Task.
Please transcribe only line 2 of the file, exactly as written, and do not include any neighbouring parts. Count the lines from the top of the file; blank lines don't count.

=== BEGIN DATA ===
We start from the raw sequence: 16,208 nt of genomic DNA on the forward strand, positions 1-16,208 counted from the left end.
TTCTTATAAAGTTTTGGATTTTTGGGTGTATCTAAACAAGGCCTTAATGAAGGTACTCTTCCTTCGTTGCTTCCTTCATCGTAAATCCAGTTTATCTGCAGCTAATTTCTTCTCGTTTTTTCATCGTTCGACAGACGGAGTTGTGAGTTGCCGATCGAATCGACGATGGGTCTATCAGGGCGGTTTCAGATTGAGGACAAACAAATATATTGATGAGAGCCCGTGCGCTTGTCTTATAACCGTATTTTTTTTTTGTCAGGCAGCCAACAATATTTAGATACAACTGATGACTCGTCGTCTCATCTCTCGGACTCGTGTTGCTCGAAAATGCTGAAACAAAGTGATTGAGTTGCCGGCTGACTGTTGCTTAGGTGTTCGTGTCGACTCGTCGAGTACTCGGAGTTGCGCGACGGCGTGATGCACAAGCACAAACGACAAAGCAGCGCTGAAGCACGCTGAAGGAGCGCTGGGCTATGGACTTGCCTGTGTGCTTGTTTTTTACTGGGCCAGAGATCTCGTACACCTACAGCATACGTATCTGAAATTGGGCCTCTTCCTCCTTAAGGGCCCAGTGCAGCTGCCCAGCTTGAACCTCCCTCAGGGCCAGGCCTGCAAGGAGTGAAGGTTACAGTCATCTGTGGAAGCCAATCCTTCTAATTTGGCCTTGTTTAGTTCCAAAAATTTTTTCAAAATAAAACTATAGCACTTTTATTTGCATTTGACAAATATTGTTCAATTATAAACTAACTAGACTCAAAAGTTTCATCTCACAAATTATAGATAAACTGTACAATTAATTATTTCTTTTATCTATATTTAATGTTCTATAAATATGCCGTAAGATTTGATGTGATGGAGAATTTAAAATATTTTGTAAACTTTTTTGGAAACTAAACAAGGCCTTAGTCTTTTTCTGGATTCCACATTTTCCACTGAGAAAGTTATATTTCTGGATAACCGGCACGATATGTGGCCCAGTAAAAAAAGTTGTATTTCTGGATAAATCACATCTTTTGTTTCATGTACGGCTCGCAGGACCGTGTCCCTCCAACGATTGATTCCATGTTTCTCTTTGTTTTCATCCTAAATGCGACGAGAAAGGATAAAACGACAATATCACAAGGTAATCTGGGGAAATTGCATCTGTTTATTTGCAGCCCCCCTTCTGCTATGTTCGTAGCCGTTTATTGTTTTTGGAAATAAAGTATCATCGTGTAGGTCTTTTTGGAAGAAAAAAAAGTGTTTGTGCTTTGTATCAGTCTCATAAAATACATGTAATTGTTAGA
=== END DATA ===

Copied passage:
TTCTTATAAAGTTTTGGATTTTTGGGTGTATCTAAACAAGGCCTTAATGAAGGTACTCTTCCTTCGTTGCTTCCTTCATCGTAAATCCAGTTTATCTGCAGCTAATTTCTTCTCGTTTTTTCATCGTTCGACAGACGGAGTTGTGAGTTGCCGATCGAATCGACGATGGGTCTATCAGGGCGGTTTCAGATTGAGGACAAACAAATATATTGATGAGAGCCCGTGCGCTTGTCTTATAACCGTATTTTTTTTTTGTCAGGCAGCCAACAATATTTAGATACAACTGATGACTCGTCGTCTCATCTCTCGGACTCGTGTTGCTCGAAAATGCTGAAACAAAGTGATTGAGTTGCCGGCTGACTGTTGCTTAGGTGTTCGTGTCGACTCGTCGAGTACTCGGAGTTGCGCGACGGCGTGATGCACAAGCACAAACGACAAAGCAGCGCTGAAGCACGCTGAAGGAGCGCTGGGCTATGGACTTGCCTGTGTGCTTGTTTTTTACTGGGCCAGAGATCTCGTACACCTACAGCATACGTATCTGAAATTGGGCCTCTTCCTCCTTAAGGGCCCAGTGCAGCTGCCCAGCTTGAACCTCCCTCAGGGCCAGGCCTGCAAGGAGTGAAGGTTACAGTCATCTGTGGAAGCCAATCCTTCTAATTTGGCCTTGTTTAGTTCCAAAAATTTTTTCAAAATAAAACTATAGCACTTTTATTTGCATTTGACAAATATTGTTCAATTATAAACTAACTAGACTCAAAAGTTTCATCTCACAAATTATAGATAAACTGTACAATTAATTATTTCTTTTATCTATATTTAATGTTCTATAAATATGCCGTAAGATTTGATGTGATGGAGAATTTAAAATATTTTGTAAACTTTTTTGGAAACTAAACAAGGCCTTAGTCTTTTTCTGGATTCCACATTTTCCACTGAGAAAGTTATATTTCTGGATAACCGGCACGATATGTGGCCCAGTAAAAAAAGTTGTATTTCTGGATAAATCACATCTTTTGTTTCATGTACGGCTCGCAGGACCGTGTCCCTCCAACGATTGATTCCATGTTTCTCTTTGTTTTCATCCTAAATGCGACGAGAAAGGATAAAACGACAATATCACAAGGTAATCTGGGGAAATTGCATCTGTTTATTTGCAGCCCCCCTTCTGCTATGTTCGTAGCCGTTTATTGTTTTTGGAAATAAAGTATCATCGTGTAGGTCTTTTTGGAAGAAAAAAAAGTGTTTGTGCTTTGTATCAGTCTCATAAAATACATGTAATTGTTAGA